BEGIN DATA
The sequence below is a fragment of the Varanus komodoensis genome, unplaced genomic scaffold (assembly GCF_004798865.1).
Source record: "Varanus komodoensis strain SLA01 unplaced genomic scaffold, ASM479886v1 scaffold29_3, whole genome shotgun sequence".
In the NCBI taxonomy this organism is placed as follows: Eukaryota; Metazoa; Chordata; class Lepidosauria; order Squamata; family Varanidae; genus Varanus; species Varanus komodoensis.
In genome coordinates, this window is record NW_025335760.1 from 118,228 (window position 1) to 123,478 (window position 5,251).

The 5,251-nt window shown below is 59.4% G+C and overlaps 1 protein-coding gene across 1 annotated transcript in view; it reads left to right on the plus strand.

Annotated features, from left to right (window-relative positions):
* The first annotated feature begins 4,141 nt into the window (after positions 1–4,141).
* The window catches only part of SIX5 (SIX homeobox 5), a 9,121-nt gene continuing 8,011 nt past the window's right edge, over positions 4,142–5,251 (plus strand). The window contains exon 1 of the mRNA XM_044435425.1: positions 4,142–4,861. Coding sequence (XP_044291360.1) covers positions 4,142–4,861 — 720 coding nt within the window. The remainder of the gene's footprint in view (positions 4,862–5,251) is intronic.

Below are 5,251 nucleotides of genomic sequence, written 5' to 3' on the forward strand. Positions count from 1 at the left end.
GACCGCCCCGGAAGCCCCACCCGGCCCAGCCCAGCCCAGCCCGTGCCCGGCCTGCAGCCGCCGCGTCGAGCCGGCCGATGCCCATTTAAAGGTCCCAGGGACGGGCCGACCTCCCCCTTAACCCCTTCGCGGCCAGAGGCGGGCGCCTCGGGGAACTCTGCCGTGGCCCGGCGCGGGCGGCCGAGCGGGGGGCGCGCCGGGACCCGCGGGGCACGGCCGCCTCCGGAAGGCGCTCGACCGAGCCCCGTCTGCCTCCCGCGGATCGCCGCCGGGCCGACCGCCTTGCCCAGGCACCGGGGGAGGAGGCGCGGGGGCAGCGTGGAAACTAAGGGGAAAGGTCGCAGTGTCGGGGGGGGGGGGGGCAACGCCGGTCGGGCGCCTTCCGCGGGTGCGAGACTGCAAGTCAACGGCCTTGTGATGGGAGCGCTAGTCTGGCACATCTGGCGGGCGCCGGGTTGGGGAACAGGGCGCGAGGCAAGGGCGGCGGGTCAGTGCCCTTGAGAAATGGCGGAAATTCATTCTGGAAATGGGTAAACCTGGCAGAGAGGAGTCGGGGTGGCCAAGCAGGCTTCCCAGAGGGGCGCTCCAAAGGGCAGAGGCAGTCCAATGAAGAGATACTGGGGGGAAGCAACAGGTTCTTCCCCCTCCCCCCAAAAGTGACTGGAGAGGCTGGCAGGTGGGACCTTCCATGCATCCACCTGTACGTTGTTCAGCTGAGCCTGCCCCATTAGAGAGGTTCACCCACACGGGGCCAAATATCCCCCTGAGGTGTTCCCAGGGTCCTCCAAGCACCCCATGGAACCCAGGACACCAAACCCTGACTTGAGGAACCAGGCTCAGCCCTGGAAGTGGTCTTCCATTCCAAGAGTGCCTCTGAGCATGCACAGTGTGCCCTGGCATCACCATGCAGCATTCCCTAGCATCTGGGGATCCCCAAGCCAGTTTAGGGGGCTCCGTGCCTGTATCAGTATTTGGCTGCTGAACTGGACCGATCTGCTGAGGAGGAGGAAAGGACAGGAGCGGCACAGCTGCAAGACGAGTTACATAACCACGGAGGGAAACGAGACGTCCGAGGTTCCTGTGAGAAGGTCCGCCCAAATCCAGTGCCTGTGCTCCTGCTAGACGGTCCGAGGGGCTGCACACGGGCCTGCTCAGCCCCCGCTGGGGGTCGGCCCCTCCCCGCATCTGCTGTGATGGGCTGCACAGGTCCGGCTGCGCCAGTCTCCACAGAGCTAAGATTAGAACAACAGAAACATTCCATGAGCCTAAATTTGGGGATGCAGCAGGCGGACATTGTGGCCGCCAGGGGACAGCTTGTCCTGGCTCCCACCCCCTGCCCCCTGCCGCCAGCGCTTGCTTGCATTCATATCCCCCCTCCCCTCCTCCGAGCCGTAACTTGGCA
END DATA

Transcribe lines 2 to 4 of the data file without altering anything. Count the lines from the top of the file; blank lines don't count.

Source record: "Varanus komodoensis strain SLA01 unplaced genomic scaffold, ASM479886v1 scaffold29_3, whole genome shotgun sequence".
In the NCBI taxonomy this organism is placed as follows: Eukaryota; Metazoa; Chordata; class Lepidosauria; order Squamata; family Varanidae; genus Varanus; species Varanus komodoensis.
In genome coordinates, this window is record NW_025335760.1 from 118,228 (window position 1) to 123,478 (window position 5,251).